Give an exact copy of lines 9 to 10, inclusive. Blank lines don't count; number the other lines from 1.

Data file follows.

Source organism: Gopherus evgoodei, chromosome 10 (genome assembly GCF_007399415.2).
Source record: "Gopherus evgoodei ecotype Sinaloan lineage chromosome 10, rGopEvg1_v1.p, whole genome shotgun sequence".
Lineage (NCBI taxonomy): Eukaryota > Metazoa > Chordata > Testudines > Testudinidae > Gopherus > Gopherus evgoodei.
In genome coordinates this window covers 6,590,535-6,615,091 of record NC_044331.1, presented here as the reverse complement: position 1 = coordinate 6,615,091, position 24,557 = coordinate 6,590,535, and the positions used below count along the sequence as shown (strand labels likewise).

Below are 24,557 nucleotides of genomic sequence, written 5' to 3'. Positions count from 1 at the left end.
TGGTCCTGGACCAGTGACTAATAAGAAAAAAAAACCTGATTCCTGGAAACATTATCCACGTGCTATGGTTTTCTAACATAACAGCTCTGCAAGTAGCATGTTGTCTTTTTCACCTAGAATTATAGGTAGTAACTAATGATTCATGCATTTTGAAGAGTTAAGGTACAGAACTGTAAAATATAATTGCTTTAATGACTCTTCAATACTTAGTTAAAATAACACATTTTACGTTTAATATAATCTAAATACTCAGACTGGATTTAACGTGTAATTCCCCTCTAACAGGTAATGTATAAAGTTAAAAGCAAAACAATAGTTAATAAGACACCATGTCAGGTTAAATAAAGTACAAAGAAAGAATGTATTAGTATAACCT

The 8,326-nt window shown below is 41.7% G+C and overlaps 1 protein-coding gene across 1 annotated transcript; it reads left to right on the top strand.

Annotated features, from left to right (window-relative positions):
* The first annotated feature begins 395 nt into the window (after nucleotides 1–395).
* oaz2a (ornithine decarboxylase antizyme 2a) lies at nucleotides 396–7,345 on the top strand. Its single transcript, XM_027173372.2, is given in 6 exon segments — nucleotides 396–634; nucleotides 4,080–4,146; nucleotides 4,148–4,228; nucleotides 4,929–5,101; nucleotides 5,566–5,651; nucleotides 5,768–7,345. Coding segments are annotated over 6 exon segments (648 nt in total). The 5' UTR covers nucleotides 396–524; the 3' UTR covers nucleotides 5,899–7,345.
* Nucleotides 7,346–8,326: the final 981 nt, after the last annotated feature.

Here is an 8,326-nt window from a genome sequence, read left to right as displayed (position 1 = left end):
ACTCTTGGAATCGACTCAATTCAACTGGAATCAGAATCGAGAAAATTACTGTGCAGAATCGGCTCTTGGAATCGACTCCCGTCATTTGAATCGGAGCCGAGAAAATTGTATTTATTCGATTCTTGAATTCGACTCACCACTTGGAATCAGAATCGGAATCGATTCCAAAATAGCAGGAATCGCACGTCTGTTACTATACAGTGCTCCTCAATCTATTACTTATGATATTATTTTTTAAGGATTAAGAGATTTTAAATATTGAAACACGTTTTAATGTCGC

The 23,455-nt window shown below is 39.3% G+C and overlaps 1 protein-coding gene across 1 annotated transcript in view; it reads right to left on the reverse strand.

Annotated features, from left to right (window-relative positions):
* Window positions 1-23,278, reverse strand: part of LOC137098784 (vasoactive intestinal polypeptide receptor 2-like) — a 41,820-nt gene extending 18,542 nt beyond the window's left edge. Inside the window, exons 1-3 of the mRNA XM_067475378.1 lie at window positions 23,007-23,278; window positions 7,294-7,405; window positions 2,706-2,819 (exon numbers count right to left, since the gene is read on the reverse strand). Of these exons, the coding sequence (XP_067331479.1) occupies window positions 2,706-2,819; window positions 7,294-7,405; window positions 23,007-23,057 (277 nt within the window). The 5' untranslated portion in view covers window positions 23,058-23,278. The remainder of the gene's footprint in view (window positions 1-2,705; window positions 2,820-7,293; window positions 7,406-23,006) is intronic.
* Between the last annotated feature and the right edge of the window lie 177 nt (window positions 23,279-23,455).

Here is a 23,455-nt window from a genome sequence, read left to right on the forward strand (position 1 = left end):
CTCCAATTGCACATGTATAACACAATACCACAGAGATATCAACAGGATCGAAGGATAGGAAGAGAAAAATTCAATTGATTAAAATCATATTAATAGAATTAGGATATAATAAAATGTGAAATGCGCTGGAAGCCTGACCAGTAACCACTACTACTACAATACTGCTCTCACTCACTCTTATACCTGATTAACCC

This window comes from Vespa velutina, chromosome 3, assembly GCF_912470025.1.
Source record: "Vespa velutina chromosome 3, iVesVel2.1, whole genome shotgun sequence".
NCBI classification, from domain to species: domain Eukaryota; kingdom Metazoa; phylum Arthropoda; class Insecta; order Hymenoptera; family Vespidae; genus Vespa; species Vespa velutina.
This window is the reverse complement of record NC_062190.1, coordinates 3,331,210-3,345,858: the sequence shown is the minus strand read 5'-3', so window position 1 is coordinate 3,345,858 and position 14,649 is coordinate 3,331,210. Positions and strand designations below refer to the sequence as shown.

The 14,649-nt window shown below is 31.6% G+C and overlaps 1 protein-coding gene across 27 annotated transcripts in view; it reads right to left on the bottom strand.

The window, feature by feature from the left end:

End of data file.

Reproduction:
* The first annotated feature begins 395 nt into the window (after nucleotides 1–395).
* oaz2a (ornithine decarboxylase antizyme 2a) lies at nucleotides 396–7,345 on the top strand. Its single transcript, XM_027173372.2, is given in 6 exon segments — nucleotides 396–634; nucleotides 4,080–4,146; nucleotides 4,148–4,228; nucleotides 4,929–5,101; nucleotides 5,566–5,651; nucleotides 5,768–7,345. Coding segments are annotated over 6 exon segments (648 nt in total). The 5' UTR covers nucleotides 396–524; the 3' UTR covers nucleotides 5,899–7,345.